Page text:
Kara Goldin 30:41
Yeah, no, definitely. And I think it’s, I mean, that’s, that’s a lot of what my book does as well. I mean, there’s their stories in there where even john legend is one of our investors. I mean, john got a preview of my book. And he said, I kept turning the pages and then and saying, Okay, this is where they shut the company down. And then I said, Wait, oh, wait and shut the company down. And it’s, you know, it’s a story of it. For me, it was a reflection, it was actually therapy. In many ways. This was my journal. I mean, maybe a lot, you know, very similar. Maybe you didn’t call it a journal, but the stories I would share with some friends, not all of them, but they would say, God, you know, I’d see you and you actually held your stuff together pretty well. But there were points where you were, like, you know, really teetering off of a cliff. And we were, and it was just an and I think it’s, but I think that knowing that, I mean, you’ll learn I think over time, too. I mean, I look at you what you’ve built as pretty fantastic, and pretty spectacular and stuff that you’ve been, you know, it’s not all shiny along the way, and you had fears and failures and doubts. And you clearly, you know, as you talked about your doubters, I had doubters as well, but I mean, I think at the core of it is that you tried, and you built something pretty damn awesome. And that you guys should be really proud of,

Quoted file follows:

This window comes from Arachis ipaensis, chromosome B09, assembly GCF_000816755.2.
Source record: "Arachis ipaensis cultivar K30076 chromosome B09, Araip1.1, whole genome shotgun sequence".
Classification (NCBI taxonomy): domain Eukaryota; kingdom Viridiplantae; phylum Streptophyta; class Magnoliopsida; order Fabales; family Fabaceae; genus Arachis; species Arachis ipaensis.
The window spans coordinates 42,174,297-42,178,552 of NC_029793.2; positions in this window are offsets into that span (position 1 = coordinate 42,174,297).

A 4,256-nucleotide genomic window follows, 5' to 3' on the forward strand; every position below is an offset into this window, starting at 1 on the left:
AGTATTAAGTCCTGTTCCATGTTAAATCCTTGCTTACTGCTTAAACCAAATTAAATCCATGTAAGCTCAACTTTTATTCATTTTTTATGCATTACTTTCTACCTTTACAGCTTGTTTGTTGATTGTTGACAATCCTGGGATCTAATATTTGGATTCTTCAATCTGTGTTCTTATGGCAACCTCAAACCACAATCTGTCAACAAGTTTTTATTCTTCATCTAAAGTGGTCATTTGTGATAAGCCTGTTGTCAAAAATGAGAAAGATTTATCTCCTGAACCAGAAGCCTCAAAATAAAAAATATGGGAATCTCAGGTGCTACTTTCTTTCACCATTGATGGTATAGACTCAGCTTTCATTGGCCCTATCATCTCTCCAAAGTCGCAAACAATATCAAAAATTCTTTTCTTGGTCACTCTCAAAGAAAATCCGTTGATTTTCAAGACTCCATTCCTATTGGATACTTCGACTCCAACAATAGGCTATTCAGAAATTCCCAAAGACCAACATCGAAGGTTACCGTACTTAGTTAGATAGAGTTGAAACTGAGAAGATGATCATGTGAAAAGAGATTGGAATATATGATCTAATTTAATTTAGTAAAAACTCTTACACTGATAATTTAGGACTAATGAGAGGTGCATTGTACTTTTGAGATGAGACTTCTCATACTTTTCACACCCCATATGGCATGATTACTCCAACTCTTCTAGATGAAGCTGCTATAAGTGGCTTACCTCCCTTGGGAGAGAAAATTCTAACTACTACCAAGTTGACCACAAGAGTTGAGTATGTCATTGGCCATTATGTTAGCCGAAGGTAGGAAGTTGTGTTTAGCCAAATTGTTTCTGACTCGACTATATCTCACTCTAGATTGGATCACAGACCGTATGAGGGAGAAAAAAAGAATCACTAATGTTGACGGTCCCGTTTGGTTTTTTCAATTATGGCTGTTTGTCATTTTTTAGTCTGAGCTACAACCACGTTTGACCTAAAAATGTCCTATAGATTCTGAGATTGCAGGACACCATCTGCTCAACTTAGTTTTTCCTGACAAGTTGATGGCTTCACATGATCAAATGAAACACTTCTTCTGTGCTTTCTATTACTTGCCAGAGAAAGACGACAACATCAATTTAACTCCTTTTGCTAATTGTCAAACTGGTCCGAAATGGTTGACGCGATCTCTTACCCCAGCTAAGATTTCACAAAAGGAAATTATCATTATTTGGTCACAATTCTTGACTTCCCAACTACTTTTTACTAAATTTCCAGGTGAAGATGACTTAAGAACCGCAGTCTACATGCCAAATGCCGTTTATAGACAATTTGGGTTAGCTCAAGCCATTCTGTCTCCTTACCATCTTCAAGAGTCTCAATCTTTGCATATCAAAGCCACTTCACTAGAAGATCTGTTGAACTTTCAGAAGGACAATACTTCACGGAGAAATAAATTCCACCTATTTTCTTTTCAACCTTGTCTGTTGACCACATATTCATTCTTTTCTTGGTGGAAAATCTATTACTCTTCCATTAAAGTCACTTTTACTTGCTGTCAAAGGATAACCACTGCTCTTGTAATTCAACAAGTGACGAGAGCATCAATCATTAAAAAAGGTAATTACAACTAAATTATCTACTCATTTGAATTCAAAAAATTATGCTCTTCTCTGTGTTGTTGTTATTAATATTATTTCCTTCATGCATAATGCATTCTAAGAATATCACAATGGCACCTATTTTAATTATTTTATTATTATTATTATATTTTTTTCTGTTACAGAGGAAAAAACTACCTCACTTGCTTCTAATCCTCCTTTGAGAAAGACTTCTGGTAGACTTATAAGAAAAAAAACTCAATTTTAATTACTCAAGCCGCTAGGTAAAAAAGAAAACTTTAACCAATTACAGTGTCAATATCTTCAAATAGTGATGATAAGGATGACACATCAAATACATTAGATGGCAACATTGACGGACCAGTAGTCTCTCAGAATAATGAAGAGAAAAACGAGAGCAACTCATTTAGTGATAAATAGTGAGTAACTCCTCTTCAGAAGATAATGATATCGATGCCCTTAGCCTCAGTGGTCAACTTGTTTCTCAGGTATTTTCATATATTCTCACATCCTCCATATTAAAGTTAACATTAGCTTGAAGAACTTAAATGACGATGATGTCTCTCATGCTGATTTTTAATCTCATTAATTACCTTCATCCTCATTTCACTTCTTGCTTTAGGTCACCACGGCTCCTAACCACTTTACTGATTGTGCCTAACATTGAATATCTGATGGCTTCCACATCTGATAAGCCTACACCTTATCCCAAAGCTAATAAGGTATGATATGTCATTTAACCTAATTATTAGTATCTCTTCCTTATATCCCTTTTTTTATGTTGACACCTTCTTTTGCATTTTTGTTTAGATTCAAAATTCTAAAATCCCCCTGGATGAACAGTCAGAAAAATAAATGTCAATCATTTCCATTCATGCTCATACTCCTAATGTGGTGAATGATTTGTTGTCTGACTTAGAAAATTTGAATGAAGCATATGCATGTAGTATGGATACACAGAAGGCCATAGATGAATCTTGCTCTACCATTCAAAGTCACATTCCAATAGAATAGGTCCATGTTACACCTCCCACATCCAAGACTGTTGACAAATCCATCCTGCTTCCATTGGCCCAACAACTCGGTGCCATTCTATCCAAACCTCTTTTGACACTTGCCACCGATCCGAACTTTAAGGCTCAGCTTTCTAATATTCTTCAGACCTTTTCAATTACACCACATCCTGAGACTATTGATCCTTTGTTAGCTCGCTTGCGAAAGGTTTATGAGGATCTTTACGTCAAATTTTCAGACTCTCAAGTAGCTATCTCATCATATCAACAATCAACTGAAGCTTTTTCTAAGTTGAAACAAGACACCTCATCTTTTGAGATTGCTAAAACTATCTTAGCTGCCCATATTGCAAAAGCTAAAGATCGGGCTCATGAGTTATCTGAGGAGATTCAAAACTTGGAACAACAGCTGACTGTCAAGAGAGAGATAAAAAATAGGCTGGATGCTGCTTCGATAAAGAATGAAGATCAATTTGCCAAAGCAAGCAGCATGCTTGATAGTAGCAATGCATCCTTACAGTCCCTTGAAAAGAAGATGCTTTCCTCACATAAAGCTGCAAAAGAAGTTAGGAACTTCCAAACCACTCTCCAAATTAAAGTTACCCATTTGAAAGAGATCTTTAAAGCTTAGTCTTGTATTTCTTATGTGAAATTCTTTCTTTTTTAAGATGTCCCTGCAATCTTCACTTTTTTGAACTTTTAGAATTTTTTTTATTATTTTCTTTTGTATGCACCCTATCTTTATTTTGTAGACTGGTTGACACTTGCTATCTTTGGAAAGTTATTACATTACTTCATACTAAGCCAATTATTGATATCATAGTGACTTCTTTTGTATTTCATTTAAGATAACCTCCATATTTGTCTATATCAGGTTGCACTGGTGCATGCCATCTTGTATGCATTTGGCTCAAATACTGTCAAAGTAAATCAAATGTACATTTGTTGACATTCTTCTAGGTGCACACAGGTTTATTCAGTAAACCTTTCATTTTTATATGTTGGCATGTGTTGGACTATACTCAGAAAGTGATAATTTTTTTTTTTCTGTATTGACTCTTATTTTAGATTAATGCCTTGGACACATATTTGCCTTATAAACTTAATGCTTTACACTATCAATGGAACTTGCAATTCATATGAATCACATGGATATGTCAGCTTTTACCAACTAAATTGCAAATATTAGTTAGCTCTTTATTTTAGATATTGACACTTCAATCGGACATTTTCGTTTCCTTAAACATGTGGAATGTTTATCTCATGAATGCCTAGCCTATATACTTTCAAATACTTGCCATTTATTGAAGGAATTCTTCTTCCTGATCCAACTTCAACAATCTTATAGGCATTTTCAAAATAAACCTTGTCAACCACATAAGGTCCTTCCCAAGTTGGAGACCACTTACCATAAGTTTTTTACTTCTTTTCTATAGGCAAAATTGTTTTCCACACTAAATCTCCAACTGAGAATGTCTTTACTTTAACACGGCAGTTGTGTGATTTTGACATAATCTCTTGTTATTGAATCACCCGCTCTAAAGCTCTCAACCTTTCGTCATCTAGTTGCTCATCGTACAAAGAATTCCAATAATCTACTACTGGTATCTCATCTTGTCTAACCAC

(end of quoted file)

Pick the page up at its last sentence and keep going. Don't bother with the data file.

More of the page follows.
Jeff Rosenthal 32:09